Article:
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David Lee King

Computers in Libraries 2007: Day 1 – Information Design for the New Web



Ellyssa Kroski, Reference Librarian, Columbia University

She blogs at infotangle

Looked at msn’s website circa 2000 – your eye doesn’t really center on anything
About.com – same type of thing

Google – early example of simple design – now the gold standard of web search

kodak from 2004 – it’s a photo sharing site, but it’s not apparent to the user. It’s not clear where to go if you want to share photos. Contrasted this with flickr – easy to see the photo sharing stuff

New Web
user experience is changing, user expectations, technology change… all resulting in information design

Guided by three principals:
simple
social
alternate navigation

Simplicity:
a more focused approach is better than lots of choices
many web 20 sites are leaving off certain functionalities to make the user experience better (showed Word with all the toolbars displayed, them showed google docs – only has what’s necessary)

necessary features only
les is more philosophy
low learning curves – users can start using these in less than five minutes
no software to install
no manual needed
no registration
It’s a DIY service model

Healia – focused and simple search engine
del.icio.us – social bookmarking – it’s obvious what this is for
43 things, too – it does one thing, and strives to be best at that one thing

design style responds to changes in application functionality – clean and simple design

Today’s websites:
centered design – more practical, more compatible with different screen resolutions
current trend – rounded corners – nothing too sharp or severe – reflects casual tone of new web
sans serif and lowercase fonts – related to rounded corners stuff
large fonts – points out important info
simple persistent navigation – often found running across the top, tends to be separate from page content
Bold logos
strong colors – highlights key concepts, creates distinction
complementary color schemes, not monochromatic
subtle 3d – drop shadows, mirrored surfaces, gradients
simple icons
whitespace – adding it instead of crowding page – this results in a fresh looking websites
starbursts – usually denotes that something is free

advances in user interface design:
AJAX – don’t have to reload the whole webpage
large tabs – easier to toggle between pages
drag and drop – netvibes, flickr, etc
autocomplete – the tags thing in del.icio.us as an example

advances in UI – Maps, WYSIWYG, previews (the nasty pop-up thing like Snap)

Social:
two trends:
1. socialization of media and applications
2. social for social’s sake

Socialization of Media and Applications
videos, photos, books, etc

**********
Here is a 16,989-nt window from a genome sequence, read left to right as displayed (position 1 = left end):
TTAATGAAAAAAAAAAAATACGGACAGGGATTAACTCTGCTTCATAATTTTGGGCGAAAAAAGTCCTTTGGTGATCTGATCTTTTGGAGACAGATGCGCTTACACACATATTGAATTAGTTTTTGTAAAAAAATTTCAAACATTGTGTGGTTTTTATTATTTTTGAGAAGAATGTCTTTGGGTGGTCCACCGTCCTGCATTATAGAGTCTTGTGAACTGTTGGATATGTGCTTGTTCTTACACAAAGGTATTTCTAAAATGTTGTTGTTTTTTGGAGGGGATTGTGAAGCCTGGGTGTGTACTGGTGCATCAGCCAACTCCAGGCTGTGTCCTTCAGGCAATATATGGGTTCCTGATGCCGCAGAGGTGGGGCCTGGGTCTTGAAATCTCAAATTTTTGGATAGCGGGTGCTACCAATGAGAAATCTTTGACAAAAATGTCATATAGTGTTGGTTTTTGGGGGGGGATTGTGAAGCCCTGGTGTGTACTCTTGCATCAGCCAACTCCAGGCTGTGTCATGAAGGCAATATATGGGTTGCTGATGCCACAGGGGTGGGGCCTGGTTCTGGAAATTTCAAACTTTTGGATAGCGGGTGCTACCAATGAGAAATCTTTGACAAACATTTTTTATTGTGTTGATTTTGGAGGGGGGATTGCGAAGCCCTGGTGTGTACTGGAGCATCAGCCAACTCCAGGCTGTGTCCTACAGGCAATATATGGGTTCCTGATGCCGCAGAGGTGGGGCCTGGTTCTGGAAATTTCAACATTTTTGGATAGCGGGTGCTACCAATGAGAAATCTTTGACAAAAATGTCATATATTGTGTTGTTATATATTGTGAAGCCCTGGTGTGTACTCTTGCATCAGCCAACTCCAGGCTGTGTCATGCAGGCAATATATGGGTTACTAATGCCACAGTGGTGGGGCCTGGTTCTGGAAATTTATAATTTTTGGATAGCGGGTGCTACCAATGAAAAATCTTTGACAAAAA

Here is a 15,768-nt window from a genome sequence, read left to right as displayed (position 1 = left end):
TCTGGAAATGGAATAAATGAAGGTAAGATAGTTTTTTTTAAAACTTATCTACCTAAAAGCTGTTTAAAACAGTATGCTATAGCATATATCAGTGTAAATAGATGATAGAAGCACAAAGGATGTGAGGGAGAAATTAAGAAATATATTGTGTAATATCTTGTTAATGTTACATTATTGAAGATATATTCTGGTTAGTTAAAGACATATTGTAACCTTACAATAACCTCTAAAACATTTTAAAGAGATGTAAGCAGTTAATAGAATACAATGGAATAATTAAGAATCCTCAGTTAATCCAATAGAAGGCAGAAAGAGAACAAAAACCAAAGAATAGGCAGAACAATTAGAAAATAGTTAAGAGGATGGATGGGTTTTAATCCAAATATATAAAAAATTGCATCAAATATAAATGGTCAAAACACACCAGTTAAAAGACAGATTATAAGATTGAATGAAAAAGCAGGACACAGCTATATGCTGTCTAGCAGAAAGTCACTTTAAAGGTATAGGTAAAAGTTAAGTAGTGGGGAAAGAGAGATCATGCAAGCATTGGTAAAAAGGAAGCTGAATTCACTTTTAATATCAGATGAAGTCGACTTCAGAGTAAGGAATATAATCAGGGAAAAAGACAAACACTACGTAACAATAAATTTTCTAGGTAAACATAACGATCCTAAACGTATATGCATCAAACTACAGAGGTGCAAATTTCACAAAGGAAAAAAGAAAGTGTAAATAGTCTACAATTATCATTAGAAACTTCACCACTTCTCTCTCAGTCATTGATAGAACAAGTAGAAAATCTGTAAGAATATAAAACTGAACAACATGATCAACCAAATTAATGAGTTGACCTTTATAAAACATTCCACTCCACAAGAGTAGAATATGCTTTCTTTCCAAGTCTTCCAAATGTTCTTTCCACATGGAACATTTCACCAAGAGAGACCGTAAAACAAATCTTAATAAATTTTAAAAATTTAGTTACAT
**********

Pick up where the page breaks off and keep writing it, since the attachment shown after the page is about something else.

Google Docs

Expectations:
Commenting: available pretty much everywhere
Rating and reviewing – users now expect this
send to a friend functionality
Share – sharing calendars, for example
subscribe – on the spot
Save

Websites can no longer be islands…

what are others saying? You can show this now
Sharing discoveries – ie., Digg
Creating New – people want to mashup your info

Social for Social’s Sake:
Ning, MySpace, etc
User profile is most important
User profile is a home base or a jumping off point
friends lists – critical functionality. Can be a badge of honor, can be a way to meet people you wouldn’t usually meet
Comments – function in a different way – these are the shout outs and chatter left on user profiles
communication – IM, LiveTalk, internal messaging system
Subscribe to users
groups – formation of subcommunities
Tools for personal expression – journals, blogs, uploading photos or videos, etc.

Alternate Navigation
new ways to navigate web content
visual representations of what’s important
we don’t read pages, we scan them…

Navigate by…

By User
Tag Cloud
The Top – most emailed, most blogged, most popular – interesting ways to slice up data about what’s interesting. Also provide an at-a-glance digest of what’s going on
The Zeitgeist – snapshot of what’s happening in a community – a dashboard of what’s important
related information – ie., related blogs and articles
heat maps – shows what’s hot and what’s not visually
relationship maps – shows visual connections between items
Time tools – relations by when something was uploaded to a website
Maps – Etsy’s geo-locator
widgets – a “what I’m watching” widget
mashups – users creating their own way to navigate information

Ellysa’s Principles of information design for the new web
make them simple
include necessary functionality
clean efficient design
make it social
offer alternate forms of navigation
Can you make it visual?
Evolve (everything is beta)
Be willing to respond to changes

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